Pregnancy and the pregnant body is a miraculous thing – I don’t think anyone can deny that. But this doesn’t mean that every woman loves being pregnant, and I am certainly no exception.
The decision to have another child was a difficult one for me – even though I had a number of frozen embryos waiting for me and an “easy” transfer process in the pipeline (compared to my first round of IVF), the thought of going through all the blood tests, gynaecology appointments, internal ultrasounds and stress wasn’t particularly appealing. But for the sake of giving little Zara a sibling, I decided it was time.
I went down the route that I knew and trusted from my first pregnancy – “clean” eating, supplements galore and weekly acupuncture. I was prepared! Ready to roll! And I miscarried very early in that pregnancy. It shocked me in some ways – I had done EVERYTHING “right”, AGAIN. But I also know that statistically speaking, an early miscarriage was likely to be much less about me, and more about the viability of the embryo. Regardless, in true wellness-culture-guilt fashion, I convinced myself it was still somehow my fault. Maybe I didn’t eat quite clean enough? I should have exercised more (or less?) dammit! Was it the vitamin D I got slack in taking??
Maybe what shocked me the most was that these feelings all came up for me even after YEARS of working through these thoughts and insecurities after the birth of my first child (for more on that journey check out my story here). I thought I had done the bulk of the work. I thought I had successfully rejected wellness culture and all the personal responsibility and shame associated with it. But alas, I am still human, and like it or not – knowing better doesn’t always equate to “doing” better. It just shone a giant spotlight on where I needed to do LOTS more self-reflection.
After a 6-month break from thinking about babies, I went for another embryo transfer, but this time, I decided to do a personal experiment. I was 6 months further along in my non-diet, intuitive eating journey and I felt ready to try something new. I stopped acupuncture. This was a big deal for me – I have always firmly believed that acupuncture (and all the herbs/supplements that came with it) were key to my “success” in conceiving. I was petrified, but at the same time, I knew that it was no longer serving my mental and emotional health. In the time it took me to drive to my appointments and back, I was able to go back to working out at the gym more frequently (which I missed and I love). I continued my Tai Chi practice. I took only the absolute necessities when it came to supplements (so about 3 supplements a day versus 10). And I ate intuitively. That included eating foods I was apparently “intolerant” to.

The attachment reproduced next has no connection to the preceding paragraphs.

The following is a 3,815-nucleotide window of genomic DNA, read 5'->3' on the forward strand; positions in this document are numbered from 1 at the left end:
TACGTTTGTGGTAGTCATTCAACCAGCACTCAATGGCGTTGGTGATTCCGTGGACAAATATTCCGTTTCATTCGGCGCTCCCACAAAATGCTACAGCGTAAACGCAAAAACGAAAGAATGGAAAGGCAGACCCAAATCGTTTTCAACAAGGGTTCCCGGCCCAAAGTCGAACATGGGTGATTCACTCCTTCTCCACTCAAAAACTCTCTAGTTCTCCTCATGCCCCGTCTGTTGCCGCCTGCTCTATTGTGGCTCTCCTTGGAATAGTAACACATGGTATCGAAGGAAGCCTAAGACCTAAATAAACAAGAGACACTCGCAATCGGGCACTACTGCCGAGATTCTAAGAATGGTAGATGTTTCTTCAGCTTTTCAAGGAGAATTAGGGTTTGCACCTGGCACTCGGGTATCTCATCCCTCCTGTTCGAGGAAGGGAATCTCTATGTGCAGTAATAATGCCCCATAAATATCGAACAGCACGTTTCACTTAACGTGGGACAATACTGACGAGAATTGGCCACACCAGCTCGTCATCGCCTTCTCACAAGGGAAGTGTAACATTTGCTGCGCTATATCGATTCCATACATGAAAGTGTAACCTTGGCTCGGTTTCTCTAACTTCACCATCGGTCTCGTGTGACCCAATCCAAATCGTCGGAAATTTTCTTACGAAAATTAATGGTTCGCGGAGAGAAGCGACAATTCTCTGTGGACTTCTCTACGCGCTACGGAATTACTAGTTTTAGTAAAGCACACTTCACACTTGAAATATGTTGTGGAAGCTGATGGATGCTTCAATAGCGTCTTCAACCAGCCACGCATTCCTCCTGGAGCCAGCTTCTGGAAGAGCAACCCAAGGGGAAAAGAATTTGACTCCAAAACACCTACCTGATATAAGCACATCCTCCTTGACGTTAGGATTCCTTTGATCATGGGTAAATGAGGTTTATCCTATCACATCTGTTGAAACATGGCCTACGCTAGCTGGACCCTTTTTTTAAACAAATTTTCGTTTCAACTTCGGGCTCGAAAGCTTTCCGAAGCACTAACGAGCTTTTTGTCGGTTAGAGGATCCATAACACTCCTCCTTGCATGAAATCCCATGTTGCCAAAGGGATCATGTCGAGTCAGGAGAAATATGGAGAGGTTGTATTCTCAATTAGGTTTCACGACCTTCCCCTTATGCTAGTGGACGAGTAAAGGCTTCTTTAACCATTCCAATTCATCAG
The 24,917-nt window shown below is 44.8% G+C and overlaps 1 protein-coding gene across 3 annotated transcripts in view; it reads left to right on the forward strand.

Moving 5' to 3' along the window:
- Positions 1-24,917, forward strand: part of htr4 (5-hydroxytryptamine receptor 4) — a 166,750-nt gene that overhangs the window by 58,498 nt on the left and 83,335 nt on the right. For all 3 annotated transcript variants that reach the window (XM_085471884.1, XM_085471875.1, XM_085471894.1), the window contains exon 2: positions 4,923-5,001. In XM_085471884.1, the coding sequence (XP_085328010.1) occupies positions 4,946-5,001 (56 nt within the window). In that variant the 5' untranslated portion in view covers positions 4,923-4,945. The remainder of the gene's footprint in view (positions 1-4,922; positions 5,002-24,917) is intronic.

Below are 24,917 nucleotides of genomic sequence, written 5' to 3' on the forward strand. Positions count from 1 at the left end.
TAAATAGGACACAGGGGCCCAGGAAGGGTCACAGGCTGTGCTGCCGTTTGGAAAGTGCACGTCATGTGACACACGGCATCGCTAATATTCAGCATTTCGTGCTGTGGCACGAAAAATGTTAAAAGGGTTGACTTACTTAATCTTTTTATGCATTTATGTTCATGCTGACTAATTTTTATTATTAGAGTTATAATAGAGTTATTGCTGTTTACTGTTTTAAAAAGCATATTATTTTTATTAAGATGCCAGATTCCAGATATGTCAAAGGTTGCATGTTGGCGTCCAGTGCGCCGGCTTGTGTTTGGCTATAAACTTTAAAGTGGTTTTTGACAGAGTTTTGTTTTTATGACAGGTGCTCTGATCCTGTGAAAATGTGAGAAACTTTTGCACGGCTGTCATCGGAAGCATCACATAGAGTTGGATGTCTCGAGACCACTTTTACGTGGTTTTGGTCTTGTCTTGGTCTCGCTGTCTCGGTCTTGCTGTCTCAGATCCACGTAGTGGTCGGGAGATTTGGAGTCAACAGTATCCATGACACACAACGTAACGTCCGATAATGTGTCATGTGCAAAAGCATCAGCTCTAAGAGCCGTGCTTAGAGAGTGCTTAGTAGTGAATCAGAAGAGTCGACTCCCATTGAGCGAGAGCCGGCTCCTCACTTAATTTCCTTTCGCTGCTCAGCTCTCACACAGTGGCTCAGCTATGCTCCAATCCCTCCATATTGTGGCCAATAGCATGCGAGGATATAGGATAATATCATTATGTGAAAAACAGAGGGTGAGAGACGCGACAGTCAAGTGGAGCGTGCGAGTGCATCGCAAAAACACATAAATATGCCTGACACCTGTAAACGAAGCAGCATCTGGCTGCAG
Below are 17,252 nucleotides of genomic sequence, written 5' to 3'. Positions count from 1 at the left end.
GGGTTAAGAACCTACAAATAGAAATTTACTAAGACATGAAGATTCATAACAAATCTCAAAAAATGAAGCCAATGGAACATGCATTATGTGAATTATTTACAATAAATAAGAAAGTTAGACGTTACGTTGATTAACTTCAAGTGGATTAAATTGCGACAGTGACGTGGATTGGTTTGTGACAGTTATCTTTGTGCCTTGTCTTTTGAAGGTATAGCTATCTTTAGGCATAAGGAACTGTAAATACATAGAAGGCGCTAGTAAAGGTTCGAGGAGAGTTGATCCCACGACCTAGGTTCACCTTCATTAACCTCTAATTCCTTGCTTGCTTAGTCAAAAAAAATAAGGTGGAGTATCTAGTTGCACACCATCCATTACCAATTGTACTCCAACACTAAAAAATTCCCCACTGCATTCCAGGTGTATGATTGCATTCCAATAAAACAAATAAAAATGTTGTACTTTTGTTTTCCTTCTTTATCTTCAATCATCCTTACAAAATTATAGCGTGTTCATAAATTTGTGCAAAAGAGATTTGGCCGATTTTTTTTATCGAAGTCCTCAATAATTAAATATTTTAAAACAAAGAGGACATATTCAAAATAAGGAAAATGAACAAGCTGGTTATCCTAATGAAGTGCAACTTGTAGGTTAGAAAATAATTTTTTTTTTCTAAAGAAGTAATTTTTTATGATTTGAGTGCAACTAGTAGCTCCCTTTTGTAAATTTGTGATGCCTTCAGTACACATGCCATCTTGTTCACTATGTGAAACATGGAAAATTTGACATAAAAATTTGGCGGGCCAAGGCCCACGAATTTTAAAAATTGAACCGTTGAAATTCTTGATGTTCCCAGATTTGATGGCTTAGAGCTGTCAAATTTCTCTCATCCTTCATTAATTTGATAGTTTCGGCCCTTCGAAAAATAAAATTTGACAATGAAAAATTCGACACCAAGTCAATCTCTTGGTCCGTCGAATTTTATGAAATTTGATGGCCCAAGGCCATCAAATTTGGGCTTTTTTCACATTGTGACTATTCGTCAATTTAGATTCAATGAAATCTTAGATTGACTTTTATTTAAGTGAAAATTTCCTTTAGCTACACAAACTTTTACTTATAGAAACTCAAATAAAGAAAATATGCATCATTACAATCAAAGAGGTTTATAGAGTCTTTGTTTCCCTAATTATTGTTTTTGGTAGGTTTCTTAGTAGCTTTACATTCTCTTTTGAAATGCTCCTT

I was nervous to say the least – because I knew that if the transfer failed, or I miscarried again, that I would likely blame myself and my n=1 study. But I just couldn’t bring myself to do it any other way. But the transfer was a success.
Despite this, the grip of diet and wellness culture is tight. So tight, that I seem almost unable to escape it some days. Now at 22 weeks pregnant with another little girl, I’m not going to lie and say that I’m 100% confident in my “approach” this time around. I still have thoughts (almost daily) about whether this baby will be born with allergies or intolerances because of my “reckless” eating. I still worry that there will be developmental issues or problems at birth. I feel guilty on the regular because I haven’t been able to exercise as much during this pregnancy. But for now – I want to leave you with this take-home message:
Pregnancy is really frikin hard for a lot of women – regardless of how “smoothly” the pregnancy actually goes on a physiological level. An IVF pregnancy is, in some ways, even harder and more challenging. And doing it all with a toddler in toe is no joke. Adding cultural pressures of needing to eat “clean” for the baby, look after your “maternal health”, not let your pre-baby body get TOO out of control, and avoid “toxic exposure” (as well as the usual listeria, viral exposure, blah blah blah) takes its toll. Especially if you’re already prone to anxiety and worry.
There is a lot more to this journey which I will share in upcoming posts – but for now I felt it necessary to share the simple fact that I am having a baby, because until recently I was too cautious and anxious to even be able to do that. Sharing can be therapeutic, but at the same time I am so mindful of the “comparitis” that comes with sharing. I won’t show you my baby bump, or my new maternity clothes. I won’t tell you about the healthy foods I’ve been eating (or not eating) for the sake of me and my baby’s wellbeing. I’d rather share with you the truth – how I feel emotionally and physically – rather than how it appears on the exterior.
Until next time,